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It’s one of my favourite concepts in film-making, the False Good Idea, and I’m indebted to producer David Brown for introducing me to it. Of course, some would say that a False Good Idea is just the same as a True Bad Idea, which is hardly a new concept, but the beauty of the phrase for me is how it encapsulates the glitter and appeal of the FGI, the thing which is presented as good, accepted as good, and leads us all to hell.

The FGI in Oliver Stone’s ALEXANDER is the principle of historical accuracy in costumes (big nappies all round) with bright, crisp, clear sunlight, exposing the full ludicrousness of the proceedings.

The guy who edited the excellent trailer for Stone’s W. identified the FGI in that one as, “Who wants to see a fair and balanced portrait of George W Bush by Oliver Stone?” The neo-con audience would avoid the film because it’s Stone, who is the anti-Christ. Stone’s admirers would avoid the film if they thought it was a whitewash. What was needed was a Michael Moore approach, playing to Stone’s percieved strengths as a maker of chaotic, pop-art satires like NATURAL BORN KILLERS (a film I despise, personally) . With NIXON, the idea of humanizing the Devil was a more interesting way to go, and the greater historical distance obviated any need for messianic urgency, but W. could and should have been a genuinely political film from a passionately held viewpoint.

Accompanying the film’s weakness on politics is an aesthetic weakness — too many scenes of Sedentary Characters in Plush Rooms, without any interesting cinematic angle on what to DO with S.C.s in P.R.s (if Stone can’t create chaos by mixing film stocks and flying around moving characters, he’s rather emasculated as a director) — and a problem of character. Stone has said that he admires Bush for conquering his addictions and the aimless lifestyle of his youth. Of course, an ability to overcome ones demons is admirable, although I do wonder if we wouldn’t all be better off had Bish not drunk himself to death (actually, I don’t wonder: I’m pretty sure we would be). And Stone can relate to Bush’s battle, which is fair enough. But I actually think being harsher on Bush would have been a better course for Stone, since if the film is to some small extent a veiled depiction of his own journey through hedonism to achievement, it doesn’t do to be too indulgent. My favourite character in NATURAL BORN KILLERS was Robert Downey Jnr’s documentarist, mainly because he seemed like a Stone surrogate in part, supplying a degree of distance in a film otherwise jammed much too far up itself.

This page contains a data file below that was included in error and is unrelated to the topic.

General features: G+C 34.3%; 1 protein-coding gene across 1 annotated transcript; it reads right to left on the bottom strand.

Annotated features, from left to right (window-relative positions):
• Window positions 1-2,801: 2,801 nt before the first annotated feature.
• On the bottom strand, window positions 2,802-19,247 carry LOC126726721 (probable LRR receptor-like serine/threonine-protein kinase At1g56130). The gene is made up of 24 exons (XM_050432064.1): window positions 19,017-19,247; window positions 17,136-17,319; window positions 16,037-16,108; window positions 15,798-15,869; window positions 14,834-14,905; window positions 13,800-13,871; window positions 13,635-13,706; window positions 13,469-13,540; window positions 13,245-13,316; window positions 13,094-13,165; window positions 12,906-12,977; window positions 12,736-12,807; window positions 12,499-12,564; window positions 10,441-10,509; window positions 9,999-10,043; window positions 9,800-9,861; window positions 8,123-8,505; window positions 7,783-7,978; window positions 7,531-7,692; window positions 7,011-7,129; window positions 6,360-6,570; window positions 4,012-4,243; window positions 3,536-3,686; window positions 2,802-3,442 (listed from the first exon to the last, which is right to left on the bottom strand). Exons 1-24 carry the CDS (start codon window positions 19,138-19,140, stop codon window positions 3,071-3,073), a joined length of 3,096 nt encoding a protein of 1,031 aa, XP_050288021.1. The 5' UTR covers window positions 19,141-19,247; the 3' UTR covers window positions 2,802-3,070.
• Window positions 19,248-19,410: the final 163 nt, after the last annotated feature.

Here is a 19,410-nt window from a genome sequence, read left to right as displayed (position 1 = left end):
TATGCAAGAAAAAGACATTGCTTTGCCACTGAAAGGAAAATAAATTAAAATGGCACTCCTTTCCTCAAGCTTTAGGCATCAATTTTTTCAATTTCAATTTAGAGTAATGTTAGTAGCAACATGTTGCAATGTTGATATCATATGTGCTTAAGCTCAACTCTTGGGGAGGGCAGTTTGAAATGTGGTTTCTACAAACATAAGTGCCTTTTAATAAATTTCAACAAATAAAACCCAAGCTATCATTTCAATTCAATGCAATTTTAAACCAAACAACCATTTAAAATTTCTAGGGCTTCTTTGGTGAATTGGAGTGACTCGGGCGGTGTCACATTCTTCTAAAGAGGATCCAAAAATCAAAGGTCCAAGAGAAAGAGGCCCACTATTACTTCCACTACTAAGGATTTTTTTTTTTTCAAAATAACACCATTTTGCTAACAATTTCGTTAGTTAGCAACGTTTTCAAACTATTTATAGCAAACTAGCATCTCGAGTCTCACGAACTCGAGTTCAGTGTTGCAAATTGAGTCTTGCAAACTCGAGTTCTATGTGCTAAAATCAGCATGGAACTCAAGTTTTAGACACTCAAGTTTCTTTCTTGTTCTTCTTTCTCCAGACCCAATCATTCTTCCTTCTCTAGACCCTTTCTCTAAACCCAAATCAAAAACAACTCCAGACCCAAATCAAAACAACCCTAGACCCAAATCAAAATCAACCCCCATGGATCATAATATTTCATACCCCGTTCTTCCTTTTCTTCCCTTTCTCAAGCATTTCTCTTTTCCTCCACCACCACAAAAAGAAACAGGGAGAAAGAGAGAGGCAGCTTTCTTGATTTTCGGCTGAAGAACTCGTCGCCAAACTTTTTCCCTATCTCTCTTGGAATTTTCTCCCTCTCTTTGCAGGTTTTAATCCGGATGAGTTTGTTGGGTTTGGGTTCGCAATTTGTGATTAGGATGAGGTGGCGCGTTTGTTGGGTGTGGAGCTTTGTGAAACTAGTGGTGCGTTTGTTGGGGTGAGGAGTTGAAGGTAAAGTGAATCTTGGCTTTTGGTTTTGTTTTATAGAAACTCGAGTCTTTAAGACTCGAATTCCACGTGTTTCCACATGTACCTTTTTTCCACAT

I watched W. during our teen-watching week. It’s a largely dull film, and a dull script — as in THE DOORS, Stone seems incapable of shame even when serving up the eggiest lines of exposition of the “This is the sixties,” variety. Jumping around in Bush’s life serves no good purpose — it’s not even chaotic enough to serve Stone’s craving for “energy”, especially with explanatory titles supered up to locate each scene in space-time. But there are a couple of pleasures.

The starry cast serves to illustrate the adage that “Politics is showbusiness for ugly people,” — every actor in the film is better-looking than the personage they’re playing. Yet Thandie Newton, transfigured by makeup, does an astounding, terrifying job of embodying the walking madness known as Condoleeza Rice. The other highlight is Toby Jones, whose Karl Rove is likewise a creature of hallucination — in these scenes, Stone sometimes gets close to a kind of Strangelovian nightmare comedy (directly referenced in the war room set — see also WATCHMEN), partly because it’s impossible to evoke those personalities convincingly without tipping the film over into the realms of CALIGARI. And one scene, in which Bush tells his pastor of his intention of running for president, actually achieves a rather magnificent wit — although I couldn’t be sure if this was accidental, given the leaden writing and direction elsewhere.

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Josh Brolin’s GWB is backlit in heavenly fashion during the scene, which isn’t the witty part, although it made me smile very slightly. But Toby Jones, arranging himself in the background like a truncated python that’s swallowed a goat, is. As Bush talks of the God that’s inspired him, Jones’s preening postures and smug expression make us feel that he IS that God. Which puts the candidate’s faith in a whole new light. What’s even funnier is that nobody else in the scene appears to be able to see him.